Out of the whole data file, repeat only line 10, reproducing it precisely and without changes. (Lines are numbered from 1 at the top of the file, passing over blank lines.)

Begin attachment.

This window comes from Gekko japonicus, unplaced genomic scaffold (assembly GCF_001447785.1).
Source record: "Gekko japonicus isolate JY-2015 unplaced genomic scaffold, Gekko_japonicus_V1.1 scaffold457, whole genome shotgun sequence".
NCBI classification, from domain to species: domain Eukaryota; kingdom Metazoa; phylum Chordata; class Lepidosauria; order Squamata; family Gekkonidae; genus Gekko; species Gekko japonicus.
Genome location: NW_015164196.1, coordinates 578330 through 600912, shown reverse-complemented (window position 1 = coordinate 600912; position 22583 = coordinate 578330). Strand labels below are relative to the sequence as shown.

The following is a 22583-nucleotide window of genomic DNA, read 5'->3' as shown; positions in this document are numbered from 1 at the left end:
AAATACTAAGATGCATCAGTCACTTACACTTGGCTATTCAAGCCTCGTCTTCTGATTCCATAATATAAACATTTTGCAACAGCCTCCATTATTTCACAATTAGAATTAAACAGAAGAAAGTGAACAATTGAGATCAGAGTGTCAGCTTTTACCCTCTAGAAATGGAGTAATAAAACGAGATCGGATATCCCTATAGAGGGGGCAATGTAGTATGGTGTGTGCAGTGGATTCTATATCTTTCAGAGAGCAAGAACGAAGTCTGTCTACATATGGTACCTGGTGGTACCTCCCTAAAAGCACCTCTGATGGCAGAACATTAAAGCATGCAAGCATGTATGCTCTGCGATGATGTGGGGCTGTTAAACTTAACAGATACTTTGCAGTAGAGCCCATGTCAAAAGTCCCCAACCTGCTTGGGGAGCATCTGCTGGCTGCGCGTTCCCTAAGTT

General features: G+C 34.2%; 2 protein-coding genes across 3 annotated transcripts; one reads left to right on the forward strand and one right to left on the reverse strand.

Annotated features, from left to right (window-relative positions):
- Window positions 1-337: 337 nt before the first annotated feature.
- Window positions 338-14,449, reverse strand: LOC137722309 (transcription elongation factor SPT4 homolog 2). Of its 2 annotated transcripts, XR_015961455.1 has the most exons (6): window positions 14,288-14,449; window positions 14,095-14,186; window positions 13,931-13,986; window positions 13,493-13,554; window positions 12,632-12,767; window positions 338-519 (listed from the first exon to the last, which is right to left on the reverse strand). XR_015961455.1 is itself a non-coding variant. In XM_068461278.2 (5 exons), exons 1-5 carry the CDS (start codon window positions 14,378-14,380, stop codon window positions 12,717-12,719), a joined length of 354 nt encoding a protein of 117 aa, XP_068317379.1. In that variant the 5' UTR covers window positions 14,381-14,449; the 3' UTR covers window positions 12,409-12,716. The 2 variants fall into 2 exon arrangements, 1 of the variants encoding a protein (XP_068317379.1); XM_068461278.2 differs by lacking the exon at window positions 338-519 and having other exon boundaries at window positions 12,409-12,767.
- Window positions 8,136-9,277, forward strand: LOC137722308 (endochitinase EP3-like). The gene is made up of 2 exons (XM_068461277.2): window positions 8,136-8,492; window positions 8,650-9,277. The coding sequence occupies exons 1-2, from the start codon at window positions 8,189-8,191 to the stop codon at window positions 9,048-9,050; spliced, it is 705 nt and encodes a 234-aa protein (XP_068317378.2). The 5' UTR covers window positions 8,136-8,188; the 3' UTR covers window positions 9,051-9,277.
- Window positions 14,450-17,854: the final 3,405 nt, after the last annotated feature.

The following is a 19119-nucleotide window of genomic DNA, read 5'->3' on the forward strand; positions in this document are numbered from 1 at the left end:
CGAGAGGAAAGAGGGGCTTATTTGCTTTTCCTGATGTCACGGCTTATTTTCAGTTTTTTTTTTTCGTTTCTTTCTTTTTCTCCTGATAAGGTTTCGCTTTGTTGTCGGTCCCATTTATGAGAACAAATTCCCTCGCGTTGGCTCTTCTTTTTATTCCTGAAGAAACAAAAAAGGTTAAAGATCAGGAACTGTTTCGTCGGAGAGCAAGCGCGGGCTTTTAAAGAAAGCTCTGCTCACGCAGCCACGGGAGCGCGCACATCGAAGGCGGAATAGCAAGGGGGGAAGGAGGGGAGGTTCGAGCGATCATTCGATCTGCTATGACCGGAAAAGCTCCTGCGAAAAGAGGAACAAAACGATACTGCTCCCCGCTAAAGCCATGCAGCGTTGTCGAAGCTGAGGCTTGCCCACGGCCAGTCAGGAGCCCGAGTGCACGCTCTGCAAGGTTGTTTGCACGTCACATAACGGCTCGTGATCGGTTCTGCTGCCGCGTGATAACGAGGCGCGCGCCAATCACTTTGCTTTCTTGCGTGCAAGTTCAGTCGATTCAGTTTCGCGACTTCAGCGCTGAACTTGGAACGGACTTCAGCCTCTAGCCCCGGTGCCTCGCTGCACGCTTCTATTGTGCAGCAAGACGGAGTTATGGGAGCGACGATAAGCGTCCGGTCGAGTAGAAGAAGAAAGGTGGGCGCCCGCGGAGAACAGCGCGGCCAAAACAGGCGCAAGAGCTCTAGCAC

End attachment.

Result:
- Window positions 338-14,449, reverse strand: LOC137722309 (transcription elongation factor SPT4 homolog 2). Of its 2 annotated transcripts, XR_015961455.1 has the most exons (6): window positions 14,288-14,449; window positions 14,095-14,186; window positions 13,931-13,986; window positions 13,493-13,554; window positions 12,632-12,767; window positions 338-519 (listed from the first exon to the last, which is right to left on the reverse strand). XR_015961455.1 is itself a non-coding variant. In XM_068461278.2 (5 exons), exons 1-5 carry the CDS (start codon window positions 14,378-14,380, stop codon window positions 12,717-12,719), a joined length of 354 nt encoding a protein of 117 aa, XP_068317379.1. In that variant the 5' UTR covers window positions 14,381-14,449; the 3' UTR covers window positions 12,409-12,716. The 2 variants fall into 2 exon arrangements, 1 of the variants encoding a protein (XP_068317379.1); XM_068461278.2 differs by lacking the exon at window positions 338-519 and having other exon boundaries at window positions 12,409-12,767.